Originally published on May 7, 2019 by TraderStef at CrushTheStreet.
As a final rehearsal for Russia’s annual V-Day parade takes place in Red Square and other countries approach their anniversary date marking the end of World War II, a debate over war reparations is brewing under the surface on multiple fronts. As an American of Polish heritage, I have chosen to focus on Poland’s role in WWII and request for justice today.
Germany’s Third Reich (Nazi) and the Soviet Union (USSR) invaded Poland in September of 1939.
Poland and Poles in the Second World War – Ministry of Foreign Affairs, Republic of Poland
Soviet monuments in Poland should be left to rot… “There were 1.5 million Poles deported to Siberia. They were forcibly taken from their homes in eastern Poland to gulags. Most died of starvation and disease under forced labor… My grandfather was one of the few who survived. To him and his contemporaries, the hostile Soviet invaders’ motivation was not liberation but conquest… It should be clearly stated that the Soviets and Nazis agreed to jointly invade and carve up Poland. When Hitler went back on the deal, they fought each other for control of Poland. The Soviets won, and history was rewritten by the winners. They did this with decades of deceit, propagated through the Polish school system, denying not just the Katyn massacre, but also the bravery of those like my grandfather who fought at Monte Cassino, the 1st Armored Polish Division, which won critical battles in the D-Day landings, and the 303 Squadron pilots who made all the difference in the Battle of Britain. The puppet government of postwar Poland was installed by Stalin in a brazen breach of the agreement reached at Yalta.”– The Guardian, Jul. 2018
The Nazis occupied a large part of Poland until their defeat and surrender to the world on May 7, 1945. Poland was the only European country that never capitulated to the Nazi military machine.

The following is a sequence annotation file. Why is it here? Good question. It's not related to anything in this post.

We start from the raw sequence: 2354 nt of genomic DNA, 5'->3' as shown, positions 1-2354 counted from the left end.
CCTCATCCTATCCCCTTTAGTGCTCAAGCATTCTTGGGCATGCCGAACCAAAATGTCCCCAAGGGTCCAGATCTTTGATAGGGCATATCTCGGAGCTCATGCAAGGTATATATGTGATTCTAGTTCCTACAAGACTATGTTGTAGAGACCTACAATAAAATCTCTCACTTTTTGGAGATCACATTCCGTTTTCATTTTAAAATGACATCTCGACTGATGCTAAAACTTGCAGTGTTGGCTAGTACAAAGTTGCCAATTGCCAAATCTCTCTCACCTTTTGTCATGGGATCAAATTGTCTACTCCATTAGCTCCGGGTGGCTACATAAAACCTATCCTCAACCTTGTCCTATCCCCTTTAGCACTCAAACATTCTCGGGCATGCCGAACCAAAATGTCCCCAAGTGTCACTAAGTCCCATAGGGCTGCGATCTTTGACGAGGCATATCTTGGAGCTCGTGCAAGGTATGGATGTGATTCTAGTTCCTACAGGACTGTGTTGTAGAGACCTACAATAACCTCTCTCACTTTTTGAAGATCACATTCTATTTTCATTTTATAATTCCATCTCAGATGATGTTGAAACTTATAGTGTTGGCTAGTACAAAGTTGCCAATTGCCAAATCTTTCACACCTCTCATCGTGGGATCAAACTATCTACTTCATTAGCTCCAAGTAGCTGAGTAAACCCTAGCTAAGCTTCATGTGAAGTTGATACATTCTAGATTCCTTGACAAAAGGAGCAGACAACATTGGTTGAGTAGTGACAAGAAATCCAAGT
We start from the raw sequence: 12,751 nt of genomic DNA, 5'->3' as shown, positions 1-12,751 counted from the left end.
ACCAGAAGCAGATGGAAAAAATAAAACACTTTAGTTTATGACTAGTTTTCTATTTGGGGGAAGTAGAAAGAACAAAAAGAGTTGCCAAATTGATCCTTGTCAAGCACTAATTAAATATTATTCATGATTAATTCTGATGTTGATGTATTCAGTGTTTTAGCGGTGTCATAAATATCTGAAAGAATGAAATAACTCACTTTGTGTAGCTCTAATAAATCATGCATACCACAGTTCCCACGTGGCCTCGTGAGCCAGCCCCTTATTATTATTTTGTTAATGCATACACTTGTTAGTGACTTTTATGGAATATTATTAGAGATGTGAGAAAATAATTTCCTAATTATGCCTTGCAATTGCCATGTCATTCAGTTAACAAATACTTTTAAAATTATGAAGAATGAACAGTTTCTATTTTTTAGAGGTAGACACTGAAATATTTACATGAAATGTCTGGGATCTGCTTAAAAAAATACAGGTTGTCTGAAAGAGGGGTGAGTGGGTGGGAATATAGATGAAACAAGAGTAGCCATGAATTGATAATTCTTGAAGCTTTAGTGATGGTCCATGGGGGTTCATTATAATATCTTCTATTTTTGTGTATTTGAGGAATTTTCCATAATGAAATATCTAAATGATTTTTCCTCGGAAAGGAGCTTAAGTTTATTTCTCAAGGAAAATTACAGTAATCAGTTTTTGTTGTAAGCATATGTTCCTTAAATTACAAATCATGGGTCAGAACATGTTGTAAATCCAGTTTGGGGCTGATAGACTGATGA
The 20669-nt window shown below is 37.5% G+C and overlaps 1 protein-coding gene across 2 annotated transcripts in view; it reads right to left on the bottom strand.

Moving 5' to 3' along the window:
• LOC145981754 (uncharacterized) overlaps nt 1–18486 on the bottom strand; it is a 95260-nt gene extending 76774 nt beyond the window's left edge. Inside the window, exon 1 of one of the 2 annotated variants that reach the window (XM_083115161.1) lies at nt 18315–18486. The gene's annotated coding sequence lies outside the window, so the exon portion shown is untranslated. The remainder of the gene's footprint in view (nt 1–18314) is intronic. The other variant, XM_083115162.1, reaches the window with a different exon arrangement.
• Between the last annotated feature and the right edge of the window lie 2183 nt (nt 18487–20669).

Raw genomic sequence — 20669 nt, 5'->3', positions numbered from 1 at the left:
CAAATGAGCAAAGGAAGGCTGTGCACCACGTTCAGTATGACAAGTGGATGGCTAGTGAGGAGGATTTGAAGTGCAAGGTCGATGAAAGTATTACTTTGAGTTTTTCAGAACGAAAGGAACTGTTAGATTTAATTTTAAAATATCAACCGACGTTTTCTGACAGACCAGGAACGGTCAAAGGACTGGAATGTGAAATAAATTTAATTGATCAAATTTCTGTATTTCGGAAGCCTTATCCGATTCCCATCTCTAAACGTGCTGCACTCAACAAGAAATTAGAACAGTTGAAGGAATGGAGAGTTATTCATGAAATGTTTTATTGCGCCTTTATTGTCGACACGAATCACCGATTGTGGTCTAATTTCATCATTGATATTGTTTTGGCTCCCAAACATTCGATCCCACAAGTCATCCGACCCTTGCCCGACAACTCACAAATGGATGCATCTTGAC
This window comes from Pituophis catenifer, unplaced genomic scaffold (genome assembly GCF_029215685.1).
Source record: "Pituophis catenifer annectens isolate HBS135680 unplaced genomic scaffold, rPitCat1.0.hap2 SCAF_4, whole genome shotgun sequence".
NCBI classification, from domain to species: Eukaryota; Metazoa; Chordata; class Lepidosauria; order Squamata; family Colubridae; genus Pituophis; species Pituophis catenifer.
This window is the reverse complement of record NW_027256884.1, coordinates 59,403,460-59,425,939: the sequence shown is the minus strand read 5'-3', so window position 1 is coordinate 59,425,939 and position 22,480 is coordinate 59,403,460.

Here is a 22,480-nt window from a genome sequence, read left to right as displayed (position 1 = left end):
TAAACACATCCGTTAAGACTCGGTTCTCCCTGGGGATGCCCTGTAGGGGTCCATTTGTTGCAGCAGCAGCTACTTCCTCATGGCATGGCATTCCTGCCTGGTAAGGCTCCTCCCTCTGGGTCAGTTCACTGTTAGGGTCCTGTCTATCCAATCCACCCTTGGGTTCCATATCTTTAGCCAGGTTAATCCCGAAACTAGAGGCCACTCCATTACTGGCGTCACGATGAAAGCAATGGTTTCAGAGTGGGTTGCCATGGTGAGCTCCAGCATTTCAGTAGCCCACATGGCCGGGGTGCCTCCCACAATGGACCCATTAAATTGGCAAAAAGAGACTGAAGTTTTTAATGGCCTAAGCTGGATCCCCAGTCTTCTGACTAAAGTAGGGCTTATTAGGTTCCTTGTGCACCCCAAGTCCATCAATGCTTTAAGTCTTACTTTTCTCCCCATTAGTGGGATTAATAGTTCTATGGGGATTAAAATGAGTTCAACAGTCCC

When Warsaw fell to the Nazis, the Polish Resistance (AK) went underground because confronting the Nazi military directly was a suicide mission due to the number of troops and machinery the Nazis had. The AK encompassed all members in Poland’s society and included adults, children, doctors, nurses, lawyers, entrepreneurs, bankers, artists, musicians, priests, nuns, rabbis, professors, students, and the boy scouts pictured in the headline image of this article. They were indistinguishable in appearance, and some even wore ragged Nazi uniforms, but all brandished a red and white armband that identified them as Sons and Daughters of Poland.
The AK was scattered across Poland at the onset of the war and eventually unified into a well-organized military unit that pledged allegiance to the Polish government-in-exile in London. Their initial plan was to execute a systemic uprising once the Allied armies neared the borders of Poland. Beginning in the fall of 1942, Nazi reprisals against the AK and general population intensified after the AK began blowing up railway lines and launched attacks on military targets. Public executions of thousands of suspected AK members were carried out with regularity in and around the Warsaw Ghetto, and the AK retaliated with frequent assassinations of Nazi military officers.
The Nazis expected the population of Warsaw to become docile and hide in terror following public executions. Instead, the Poles grew enraged by the evil they witnessed and skirmishes between the AK and Nazis multiplied around Warsaw and across the country. Hatred toward the SS and Nazi military deepened with a desire for vengeance as rumors of mass murder at concentration camps became fact. The Nazis initially tolerated crowds that gathered during a mass execution, but they eventually banned all public social activities. If you hesitated or paused along your travels on the street, you risked arrest or were shot on sight. If you never visited a concentration camp, I suggest you travel to Europe and visit Dachau and/or Auschwitz. The Nazis murdered approximately 5.4 million Poles during WWII.